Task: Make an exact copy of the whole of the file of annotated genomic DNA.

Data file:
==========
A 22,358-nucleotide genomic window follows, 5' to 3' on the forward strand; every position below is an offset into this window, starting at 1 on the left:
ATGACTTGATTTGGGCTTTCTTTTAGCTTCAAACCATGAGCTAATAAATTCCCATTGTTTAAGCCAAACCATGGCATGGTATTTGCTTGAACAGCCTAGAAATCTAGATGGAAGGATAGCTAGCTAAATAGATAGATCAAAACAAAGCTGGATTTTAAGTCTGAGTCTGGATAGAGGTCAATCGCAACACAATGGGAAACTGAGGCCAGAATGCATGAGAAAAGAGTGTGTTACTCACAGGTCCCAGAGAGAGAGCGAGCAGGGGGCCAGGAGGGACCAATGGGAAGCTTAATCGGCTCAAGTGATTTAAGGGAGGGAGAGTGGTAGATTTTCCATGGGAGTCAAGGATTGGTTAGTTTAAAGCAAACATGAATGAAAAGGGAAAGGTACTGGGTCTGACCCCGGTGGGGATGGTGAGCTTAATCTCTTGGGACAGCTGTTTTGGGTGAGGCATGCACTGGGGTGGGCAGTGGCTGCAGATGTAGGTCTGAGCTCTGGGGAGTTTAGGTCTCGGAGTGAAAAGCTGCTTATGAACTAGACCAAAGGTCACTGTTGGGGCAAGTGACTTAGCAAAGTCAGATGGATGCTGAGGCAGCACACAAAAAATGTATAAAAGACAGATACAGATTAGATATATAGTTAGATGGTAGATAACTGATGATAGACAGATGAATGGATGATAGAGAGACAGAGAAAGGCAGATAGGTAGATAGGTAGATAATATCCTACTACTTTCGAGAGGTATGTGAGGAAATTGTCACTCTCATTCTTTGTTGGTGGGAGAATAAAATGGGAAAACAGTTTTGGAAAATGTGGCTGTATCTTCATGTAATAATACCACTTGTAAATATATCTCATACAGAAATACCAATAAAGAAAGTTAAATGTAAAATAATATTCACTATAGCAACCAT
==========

A 22,358-nucleotide genomic window follows, 5' to 3' on the forward strand; every position below is an offset into this window, starting at 1 on the left:
ATGACTTGATTTGGGCTTTCTTTTAGCTTCAAACCATGAGCTAATAAATTCCCATTGTTTAAGCCAAACCATGGCATGGTATTTGCTTGAACAGCCTAGAAATCTAGATGGAAGGATAGCTAGCTAAATAGATAGATCAAAACAAAGCTGGATTTTAAGTCTGAGTCTGGATAGAGGTCAATCGCAACACAATGGGAAACTGAGGCCAGAATGCATGAGAAAAGAGTGTGTTACTCACAGGTCCCAGAGAGAGAGCGAGCAGGGGGCCAGGAGGGACCAATGGGAAGCTTAATCGGCTCAAGTGATTTAAGGGAGGGAGAGTGGTAGATTTTCCATGGGAGTCAAGGATTGGTTAGTTTAAAGCAAACATGAATGAAAAGGGAAAGGTACTGGGTCTGACCCCGGTGGGGATGGTGAGCTTAATCTCTTGGGACAGCTGTTTTGGGTGAGGCATGCACTGGGGTGGGCAGTGGCTGCAGATGTAGGTCTGAGCTCTGGGGAGTTTAGGTCTCGGAGTGAAAAGCTGCTTATGAACTAGACCAAAGGTCACTGTTGGGGCAAGTGACTTAGCAAAGTCAGATGGATGCTGAGGCAGCACACAAAAAATGTATAAAAGACAGATACAGATTAGATATATAGTTAGATGGTAGATAACTGATGATAGACAGATGAATGGATGATAGAGAGACAGAGAAAGGCAGATAGGTAGATAGGTAGATAATATCCTACTACTTTCGAGAGGTATGTGAGGAAATTGTCACTCTCATTCTTTGTTGGTGGGAGAATAAAATGGGAAAACAGTTTTGGAAAATGTGGCTGTATCTTCATGTAATAATACCACTTGTAAATATATCTCATACAGAAATACCAATAAAGAAAGTTAAATGTAAAATAATATTCACTATAGCAACCAT